Theory Formation: Systematic Combination of Theories, Empiricism and Practical Problems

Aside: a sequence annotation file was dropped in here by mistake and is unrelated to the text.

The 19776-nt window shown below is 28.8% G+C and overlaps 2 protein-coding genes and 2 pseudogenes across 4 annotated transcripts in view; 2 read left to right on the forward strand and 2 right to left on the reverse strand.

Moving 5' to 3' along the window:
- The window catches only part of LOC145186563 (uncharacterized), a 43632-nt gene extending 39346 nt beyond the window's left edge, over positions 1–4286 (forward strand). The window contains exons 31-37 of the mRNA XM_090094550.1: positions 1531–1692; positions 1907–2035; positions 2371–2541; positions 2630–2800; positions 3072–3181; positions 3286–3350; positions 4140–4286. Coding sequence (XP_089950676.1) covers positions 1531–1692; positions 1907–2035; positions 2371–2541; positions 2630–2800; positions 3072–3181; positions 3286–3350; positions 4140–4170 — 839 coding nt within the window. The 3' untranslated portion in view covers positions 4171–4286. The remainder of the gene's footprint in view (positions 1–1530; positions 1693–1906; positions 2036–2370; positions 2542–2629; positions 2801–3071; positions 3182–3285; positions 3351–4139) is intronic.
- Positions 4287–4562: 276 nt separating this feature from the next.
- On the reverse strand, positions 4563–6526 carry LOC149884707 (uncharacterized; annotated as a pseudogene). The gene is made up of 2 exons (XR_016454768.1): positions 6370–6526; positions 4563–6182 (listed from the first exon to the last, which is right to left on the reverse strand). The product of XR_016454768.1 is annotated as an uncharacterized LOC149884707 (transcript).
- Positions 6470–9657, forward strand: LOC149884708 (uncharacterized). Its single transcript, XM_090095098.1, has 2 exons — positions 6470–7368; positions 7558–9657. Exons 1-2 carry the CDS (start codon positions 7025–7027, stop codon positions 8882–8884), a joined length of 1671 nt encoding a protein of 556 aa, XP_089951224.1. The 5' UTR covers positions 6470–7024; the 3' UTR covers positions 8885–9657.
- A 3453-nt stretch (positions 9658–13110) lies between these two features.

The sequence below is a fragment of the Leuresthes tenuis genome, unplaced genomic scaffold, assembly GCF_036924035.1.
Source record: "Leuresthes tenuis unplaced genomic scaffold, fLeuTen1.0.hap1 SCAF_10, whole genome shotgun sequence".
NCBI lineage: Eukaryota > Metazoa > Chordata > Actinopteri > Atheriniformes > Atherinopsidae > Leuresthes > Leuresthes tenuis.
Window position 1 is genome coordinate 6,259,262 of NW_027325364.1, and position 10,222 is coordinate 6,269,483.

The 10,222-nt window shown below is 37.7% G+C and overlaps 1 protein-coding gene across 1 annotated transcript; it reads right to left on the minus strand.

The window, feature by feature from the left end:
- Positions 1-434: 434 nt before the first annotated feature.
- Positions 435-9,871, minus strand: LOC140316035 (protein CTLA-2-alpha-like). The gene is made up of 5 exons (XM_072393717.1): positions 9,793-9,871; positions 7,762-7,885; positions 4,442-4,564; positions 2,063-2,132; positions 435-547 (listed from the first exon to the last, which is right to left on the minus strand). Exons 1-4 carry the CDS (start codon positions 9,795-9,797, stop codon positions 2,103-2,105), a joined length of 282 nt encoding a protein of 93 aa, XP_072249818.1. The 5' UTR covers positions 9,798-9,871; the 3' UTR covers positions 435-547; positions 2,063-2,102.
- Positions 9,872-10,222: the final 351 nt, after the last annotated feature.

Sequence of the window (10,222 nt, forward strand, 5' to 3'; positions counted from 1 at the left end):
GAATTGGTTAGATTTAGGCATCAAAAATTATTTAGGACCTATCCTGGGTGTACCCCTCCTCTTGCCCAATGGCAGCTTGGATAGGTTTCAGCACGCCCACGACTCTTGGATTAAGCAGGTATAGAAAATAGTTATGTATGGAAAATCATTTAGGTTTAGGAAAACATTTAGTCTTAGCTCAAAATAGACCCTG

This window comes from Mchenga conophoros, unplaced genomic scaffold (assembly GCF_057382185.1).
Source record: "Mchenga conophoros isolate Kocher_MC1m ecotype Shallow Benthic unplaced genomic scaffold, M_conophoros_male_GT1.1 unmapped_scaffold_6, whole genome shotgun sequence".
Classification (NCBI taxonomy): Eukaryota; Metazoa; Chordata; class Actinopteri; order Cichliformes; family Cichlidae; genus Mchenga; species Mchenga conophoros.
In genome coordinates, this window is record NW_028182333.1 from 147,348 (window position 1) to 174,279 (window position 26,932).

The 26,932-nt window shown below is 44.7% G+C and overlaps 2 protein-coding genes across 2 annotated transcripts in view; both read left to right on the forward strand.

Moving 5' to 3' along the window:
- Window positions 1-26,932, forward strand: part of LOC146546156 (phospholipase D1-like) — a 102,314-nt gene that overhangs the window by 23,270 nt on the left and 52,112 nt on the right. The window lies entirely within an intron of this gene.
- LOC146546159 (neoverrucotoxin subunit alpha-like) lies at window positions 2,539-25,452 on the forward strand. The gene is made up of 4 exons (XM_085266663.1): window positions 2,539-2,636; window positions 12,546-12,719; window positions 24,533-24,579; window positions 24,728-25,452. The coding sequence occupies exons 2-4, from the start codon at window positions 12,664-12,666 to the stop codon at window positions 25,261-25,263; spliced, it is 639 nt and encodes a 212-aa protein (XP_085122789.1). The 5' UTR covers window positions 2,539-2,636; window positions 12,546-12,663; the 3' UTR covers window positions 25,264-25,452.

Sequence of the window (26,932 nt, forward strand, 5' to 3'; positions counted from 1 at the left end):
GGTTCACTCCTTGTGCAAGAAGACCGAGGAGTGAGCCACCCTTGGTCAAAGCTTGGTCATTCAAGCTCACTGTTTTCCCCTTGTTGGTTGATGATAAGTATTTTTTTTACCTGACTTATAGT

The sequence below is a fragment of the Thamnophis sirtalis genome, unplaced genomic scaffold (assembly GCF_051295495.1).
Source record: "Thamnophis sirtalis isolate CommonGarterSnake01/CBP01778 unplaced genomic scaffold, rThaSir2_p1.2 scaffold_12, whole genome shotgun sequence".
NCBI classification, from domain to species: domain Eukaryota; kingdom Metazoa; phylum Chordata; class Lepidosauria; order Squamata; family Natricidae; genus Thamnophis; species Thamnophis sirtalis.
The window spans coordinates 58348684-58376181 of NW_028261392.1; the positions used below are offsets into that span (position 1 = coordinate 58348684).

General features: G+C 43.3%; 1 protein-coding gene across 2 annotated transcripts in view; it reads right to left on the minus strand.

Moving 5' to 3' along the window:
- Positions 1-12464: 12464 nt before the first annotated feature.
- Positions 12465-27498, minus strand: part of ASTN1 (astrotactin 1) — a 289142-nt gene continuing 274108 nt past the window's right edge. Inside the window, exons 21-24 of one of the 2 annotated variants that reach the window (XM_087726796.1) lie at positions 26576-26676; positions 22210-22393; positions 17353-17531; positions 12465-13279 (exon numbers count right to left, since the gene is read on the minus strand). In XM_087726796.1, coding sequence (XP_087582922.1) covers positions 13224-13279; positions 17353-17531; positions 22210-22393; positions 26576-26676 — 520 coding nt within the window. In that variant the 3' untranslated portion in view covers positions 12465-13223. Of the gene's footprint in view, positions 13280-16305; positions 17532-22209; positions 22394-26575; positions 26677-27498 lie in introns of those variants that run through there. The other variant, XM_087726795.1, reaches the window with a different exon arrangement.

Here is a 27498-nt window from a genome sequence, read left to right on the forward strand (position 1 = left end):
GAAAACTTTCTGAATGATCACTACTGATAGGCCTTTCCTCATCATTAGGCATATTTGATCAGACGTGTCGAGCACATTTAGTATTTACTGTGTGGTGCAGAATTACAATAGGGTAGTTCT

The sociological approach of ASKO is a reaction on a specific professional state. Sociology possesses a wide and fruitful variety of theories and explanations and a colourful bunch of empirical approaches. But whenever facing a new kind of explanation problem, finding a suitable theory and combining it with empirical insights becomes more and more demanding. Now, due to actual societal tendencies, (even social) science will be obliged to switch into "Mode 2 of knowledge production" (Gibbons). This means combining theoretical models and empirical descriptions, while transcending disciplinary borders, to focus explanation powers on dealing with complex and opaque (even social) problems. Sociology needs an amendment to its variety: a clear set of bounded theoretical models of social mechanisms, and specific rules how to combine them and how to apply them to the handling of practical problems. (Recently, this need for combination became a main issue at least in the theory section of the German Sociology Association, DGS.)